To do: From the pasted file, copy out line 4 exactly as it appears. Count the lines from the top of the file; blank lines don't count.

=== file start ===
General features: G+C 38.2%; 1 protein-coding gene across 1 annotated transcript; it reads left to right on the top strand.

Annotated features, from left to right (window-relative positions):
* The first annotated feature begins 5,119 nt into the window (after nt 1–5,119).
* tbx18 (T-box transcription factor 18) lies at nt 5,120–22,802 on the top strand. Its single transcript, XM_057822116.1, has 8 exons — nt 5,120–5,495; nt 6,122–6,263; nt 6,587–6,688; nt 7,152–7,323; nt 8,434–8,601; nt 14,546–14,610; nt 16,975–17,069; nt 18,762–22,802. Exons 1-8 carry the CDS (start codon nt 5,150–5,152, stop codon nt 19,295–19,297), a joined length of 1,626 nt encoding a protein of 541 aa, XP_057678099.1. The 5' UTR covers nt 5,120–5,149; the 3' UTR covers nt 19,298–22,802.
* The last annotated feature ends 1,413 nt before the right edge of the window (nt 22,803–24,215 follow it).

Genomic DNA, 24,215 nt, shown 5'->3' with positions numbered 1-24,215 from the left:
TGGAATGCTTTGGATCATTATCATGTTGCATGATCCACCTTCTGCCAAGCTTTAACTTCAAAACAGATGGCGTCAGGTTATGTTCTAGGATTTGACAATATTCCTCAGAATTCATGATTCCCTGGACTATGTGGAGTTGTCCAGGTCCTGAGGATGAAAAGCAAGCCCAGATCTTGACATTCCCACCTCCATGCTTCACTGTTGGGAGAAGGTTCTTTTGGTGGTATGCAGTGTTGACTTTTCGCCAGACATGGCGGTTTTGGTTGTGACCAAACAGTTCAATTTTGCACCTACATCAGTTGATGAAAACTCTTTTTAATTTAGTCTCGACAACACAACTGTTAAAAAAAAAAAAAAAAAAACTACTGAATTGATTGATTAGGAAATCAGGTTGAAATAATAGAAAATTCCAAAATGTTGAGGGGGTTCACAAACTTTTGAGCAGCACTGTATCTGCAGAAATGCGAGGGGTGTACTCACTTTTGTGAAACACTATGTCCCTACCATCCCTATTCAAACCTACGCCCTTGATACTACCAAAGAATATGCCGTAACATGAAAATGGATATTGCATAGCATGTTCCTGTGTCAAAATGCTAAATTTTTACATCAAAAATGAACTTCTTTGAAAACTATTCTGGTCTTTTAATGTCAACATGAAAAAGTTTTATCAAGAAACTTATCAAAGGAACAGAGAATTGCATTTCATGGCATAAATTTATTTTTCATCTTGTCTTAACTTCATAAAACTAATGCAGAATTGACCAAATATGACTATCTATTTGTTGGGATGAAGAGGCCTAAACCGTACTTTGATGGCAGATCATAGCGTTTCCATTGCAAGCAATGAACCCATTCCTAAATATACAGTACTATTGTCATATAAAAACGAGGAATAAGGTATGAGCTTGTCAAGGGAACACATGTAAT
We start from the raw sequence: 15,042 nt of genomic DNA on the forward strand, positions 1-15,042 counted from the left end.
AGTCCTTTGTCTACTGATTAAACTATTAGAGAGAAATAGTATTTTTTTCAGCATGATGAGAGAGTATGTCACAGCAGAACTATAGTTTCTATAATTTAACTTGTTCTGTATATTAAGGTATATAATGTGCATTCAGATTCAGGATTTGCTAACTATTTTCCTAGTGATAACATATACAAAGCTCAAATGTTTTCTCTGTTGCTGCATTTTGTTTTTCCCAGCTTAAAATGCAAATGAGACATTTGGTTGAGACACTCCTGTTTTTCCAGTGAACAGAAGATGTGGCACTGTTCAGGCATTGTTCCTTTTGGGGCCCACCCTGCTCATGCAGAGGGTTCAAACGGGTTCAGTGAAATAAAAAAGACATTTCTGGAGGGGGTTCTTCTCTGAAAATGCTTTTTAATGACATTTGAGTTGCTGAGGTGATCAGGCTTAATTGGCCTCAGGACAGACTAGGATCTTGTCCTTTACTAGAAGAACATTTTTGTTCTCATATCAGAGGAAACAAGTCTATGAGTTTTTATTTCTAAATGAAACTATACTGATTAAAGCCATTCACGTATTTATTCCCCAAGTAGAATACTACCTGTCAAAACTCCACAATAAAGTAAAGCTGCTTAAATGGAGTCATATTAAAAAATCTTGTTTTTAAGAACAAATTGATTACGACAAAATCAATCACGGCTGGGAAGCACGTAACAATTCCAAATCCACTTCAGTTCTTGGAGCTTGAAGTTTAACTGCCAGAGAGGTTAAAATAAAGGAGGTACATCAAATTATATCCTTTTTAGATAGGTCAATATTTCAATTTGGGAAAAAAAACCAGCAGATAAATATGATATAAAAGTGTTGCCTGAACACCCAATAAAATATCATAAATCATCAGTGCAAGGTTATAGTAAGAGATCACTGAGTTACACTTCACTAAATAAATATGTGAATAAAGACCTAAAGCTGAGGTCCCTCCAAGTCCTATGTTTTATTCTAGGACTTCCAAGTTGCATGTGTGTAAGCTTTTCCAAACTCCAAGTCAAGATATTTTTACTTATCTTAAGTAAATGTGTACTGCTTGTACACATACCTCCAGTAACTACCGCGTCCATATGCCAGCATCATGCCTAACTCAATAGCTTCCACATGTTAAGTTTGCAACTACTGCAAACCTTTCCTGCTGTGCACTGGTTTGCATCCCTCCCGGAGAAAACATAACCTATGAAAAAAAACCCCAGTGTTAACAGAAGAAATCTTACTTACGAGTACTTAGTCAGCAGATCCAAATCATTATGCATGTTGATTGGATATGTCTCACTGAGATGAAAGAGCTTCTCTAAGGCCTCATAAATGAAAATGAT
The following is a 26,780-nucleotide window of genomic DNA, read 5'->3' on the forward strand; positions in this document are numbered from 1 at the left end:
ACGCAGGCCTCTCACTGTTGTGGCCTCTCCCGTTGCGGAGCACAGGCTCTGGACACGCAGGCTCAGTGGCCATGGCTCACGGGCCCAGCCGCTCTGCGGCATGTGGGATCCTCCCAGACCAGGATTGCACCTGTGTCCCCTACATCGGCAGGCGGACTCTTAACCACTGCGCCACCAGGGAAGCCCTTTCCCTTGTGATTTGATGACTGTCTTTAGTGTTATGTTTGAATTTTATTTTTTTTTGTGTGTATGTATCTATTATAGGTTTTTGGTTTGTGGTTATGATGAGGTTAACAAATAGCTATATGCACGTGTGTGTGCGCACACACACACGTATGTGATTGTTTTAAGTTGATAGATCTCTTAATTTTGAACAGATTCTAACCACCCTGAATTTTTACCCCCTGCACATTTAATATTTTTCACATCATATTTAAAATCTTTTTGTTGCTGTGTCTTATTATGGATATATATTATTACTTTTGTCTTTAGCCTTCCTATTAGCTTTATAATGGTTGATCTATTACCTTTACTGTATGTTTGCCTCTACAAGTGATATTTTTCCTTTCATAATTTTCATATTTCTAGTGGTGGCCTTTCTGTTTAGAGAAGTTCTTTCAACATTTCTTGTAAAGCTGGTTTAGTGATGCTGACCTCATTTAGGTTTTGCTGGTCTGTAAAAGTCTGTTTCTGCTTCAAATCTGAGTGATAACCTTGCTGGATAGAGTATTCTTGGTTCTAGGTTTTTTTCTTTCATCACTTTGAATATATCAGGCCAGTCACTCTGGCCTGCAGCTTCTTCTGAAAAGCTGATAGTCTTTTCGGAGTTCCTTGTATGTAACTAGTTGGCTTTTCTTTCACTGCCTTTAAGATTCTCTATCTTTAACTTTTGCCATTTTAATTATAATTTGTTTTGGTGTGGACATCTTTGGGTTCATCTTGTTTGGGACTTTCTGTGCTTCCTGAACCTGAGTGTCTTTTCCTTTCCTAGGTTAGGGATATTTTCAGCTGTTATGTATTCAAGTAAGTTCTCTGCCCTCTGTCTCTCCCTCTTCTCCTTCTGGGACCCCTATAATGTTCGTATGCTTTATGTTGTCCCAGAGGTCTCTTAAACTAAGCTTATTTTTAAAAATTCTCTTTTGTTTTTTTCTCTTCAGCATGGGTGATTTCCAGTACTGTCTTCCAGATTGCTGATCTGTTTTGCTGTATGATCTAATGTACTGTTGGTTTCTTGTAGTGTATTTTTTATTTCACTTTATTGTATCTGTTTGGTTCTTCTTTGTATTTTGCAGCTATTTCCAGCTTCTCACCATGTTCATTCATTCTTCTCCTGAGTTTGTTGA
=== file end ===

* tbx18 (T-box transcription factor 18) lies at nt 5,120–22,802 on the top strand. Its single transcript, XM_057822116.1, has 8 exons — nt 5,120–5,495; nt 6,122–6,263; nt 6,587–6,688; nt 7,152–7,323; nt 8,434–8,601; nt 14,546–14,610; nt 16,975–17,069; nt 18,762–22,802. Exons 1-8 carry the CDS (start codon nt 5,150–5,152, stop codon nt 19,295–19,297), a joined length of 1,626 nt encoding a protein of 541 aa, XP_057678099.1. The 5' UTR covers nt 5,120–5,149; the 3' UTR covers nt 19,298–22,802.